Monday, April 30, 2012

A Funny Thing Happened to Me on the Way to the Post Office

The other day I was checking my Etsy site stats when I noticed that I'd received a good deal of traffic from Regretsy.  For the uninitiated, Regretsy is an un-Etsy affiliated web site dedicated to unabashedly bashing the handiwork of hard-working Etsians.  Curious about which of my pieces had achieved such notoriety, I pressed on and found that it was my relatively demure Fabulous Felt Pineapple Paradise Necklace, which I had - and here's the kicker - sold earlier that week as part of a much larger order.  Guess that thing they say about there being no such thing as bad press is true :)

Book Report (And a Trip to the Library!) - Bridget Jones's Diary by Helen Fielding


The Saturday before last I finally bit the bullet and visited my local library.  I'm fairly certain that I've blogged about not liking libraries before, particularly their musty smell and mystery-stained books.  But a desire to get to know my adopted town better, and yes, thriftiness (those paperback purchases add up!), finally conspired to open my mind.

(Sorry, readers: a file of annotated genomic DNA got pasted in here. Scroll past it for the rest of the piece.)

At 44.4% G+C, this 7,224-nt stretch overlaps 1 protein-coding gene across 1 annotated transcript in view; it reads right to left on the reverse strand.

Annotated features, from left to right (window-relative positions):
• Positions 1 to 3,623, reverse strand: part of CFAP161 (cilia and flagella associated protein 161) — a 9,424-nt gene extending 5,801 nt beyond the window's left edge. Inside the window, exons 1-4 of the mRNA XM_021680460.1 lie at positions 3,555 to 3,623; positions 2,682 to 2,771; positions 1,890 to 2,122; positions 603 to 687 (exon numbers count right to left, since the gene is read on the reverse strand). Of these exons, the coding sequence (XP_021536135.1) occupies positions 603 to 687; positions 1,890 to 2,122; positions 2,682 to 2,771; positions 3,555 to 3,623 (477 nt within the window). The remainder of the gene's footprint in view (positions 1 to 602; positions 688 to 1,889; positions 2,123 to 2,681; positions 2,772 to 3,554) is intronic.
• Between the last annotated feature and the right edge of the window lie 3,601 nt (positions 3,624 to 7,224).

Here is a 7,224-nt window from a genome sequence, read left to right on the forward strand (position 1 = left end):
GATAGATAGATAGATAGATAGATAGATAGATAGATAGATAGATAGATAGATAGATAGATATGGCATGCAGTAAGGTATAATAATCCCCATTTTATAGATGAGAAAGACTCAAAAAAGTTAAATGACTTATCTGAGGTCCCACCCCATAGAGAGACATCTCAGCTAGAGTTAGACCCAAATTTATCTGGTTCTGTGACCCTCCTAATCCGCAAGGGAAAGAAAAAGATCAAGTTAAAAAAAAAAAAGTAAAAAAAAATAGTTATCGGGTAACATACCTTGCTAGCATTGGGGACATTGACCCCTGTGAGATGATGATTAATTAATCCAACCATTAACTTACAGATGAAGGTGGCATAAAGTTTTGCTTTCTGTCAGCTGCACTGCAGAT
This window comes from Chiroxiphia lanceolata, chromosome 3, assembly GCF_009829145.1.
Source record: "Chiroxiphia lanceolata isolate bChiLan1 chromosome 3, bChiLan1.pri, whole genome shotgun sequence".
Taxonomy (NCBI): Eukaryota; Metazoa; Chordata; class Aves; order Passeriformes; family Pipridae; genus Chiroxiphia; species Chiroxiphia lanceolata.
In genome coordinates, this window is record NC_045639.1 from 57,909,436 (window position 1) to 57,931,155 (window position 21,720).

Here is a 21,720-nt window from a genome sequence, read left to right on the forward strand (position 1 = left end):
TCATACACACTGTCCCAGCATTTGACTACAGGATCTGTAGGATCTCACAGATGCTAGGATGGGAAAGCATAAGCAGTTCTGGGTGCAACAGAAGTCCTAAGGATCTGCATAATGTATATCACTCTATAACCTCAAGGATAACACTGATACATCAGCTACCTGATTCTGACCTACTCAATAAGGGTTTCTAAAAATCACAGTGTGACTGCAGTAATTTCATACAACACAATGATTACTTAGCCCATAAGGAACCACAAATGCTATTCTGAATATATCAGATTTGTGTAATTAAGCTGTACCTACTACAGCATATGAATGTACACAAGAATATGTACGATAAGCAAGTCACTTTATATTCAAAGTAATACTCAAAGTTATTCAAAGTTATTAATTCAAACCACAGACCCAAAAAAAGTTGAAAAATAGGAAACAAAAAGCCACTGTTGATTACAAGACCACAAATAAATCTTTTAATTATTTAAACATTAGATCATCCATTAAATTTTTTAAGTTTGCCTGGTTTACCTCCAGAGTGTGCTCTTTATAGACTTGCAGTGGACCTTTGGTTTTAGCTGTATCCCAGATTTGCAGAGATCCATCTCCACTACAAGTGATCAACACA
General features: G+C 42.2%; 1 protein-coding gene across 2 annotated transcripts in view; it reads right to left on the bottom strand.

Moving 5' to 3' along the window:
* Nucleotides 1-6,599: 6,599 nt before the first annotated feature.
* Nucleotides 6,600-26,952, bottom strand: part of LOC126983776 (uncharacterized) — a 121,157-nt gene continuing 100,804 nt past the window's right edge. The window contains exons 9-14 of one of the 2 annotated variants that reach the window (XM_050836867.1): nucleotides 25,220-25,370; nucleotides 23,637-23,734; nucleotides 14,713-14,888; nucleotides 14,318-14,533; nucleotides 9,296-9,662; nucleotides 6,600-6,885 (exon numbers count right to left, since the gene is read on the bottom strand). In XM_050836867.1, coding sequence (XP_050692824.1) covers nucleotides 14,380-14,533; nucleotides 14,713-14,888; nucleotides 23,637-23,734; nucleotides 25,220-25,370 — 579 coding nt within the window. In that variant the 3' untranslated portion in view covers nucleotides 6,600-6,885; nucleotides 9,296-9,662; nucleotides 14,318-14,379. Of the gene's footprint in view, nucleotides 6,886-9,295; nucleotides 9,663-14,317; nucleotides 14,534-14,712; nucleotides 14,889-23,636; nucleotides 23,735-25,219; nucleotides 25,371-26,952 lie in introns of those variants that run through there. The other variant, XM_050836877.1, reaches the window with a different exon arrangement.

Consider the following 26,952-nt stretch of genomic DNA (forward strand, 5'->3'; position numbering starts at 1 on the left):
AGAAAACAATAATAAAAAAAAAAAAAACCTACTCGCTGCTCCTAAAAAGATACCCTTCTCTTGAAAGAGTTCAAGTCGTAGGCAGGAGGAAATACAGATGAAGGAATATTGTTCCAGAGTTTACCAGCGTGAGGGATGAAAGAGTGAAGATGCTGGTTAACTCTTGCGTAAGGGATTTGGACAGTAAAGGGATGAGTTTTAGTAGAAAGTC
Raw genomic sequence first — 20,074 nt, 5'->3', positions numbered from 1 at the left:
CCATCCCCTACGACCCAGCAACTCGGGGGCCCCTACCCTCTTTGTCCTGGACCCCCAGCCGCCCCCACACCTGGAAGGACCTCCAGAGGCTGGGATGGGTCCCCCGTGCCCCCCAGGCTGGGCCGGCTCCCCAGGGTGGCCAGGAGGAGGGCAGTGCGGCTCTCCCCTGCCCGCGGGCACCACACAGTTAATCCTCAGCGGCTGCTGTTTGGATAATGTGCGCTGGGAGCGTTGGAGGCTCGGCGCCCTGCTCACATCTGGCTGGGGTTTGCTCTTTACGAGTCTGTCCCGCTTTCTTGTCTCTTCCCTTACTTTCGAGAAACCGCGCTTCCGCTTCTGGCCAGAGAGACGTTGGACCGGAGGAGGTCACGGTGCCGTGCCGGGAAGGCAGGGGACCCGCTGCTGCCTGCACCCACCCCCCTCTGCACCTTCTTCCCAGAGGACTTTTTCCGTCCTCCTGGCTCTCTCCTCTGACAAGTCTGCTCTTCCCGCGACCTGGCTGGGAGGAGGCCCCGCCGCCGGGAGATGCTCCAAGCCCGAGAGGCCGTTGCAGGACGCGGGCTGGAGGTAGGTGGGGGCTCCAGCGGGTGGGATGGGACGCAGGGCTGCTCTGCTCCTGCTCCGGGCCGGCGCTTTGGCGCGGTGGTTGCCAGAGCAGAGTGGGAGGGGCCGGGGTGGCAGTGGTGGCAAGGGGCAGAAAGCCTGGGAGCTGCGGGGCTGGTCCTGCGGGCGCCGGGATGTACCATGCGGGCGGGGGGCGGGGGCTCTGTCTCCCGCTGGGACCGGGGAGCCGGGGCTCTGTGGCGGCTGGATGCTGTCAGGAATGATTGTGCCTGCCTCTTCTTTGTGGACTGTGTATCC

Turns out I picked a good day.  No sooner had I settled into one of these groovy lime and cobalt blue couches than did I hear a chorus of dog barks and English accents filling the lobby behind me.  From what I gathered, the library was hosting a bring-your-dog party to honor Queen Elizabeth II's 86th birthday.  It seemed very quaint, the kind of thing you would - and this is just too perfect - read about in a book!  For my part, I was reading my own edition of The Pajama Girls of Lambert Square but went home with a careworn copy of Bridget Jones's Diary (in honor of Britain and all).  Somehow, I'd never read it, although I'd of course seen the movie.  Checking it out was another amusing episode, as I hadn't used my county library card since I was a minor!  The librarian looked at me curiously (I was decked out in a weekend's worth of Tote Trove finery), finally asking how old I was now.  In the end she issued me a shiny new card.  All in a day's adventuring :)

So, Bridget Jones's Diary.  At first it took some getting used to, what with its somewhat choppy diarist's tone.  But before long I became so immersed in Bridget's daily indignities that they began to seem like my own, especially as a fellow thirtysomething.  Which made me think how crazy it would be if Bridget had blogged about her romantic, professional, and family traumas, not to mention her daily weight, cigarette, drink, calorie, and lottery ticket tallies, instead of tucking them away in her notebook.  Having kept a journal for years, I couldn't help but wonder if anyone does that anymore.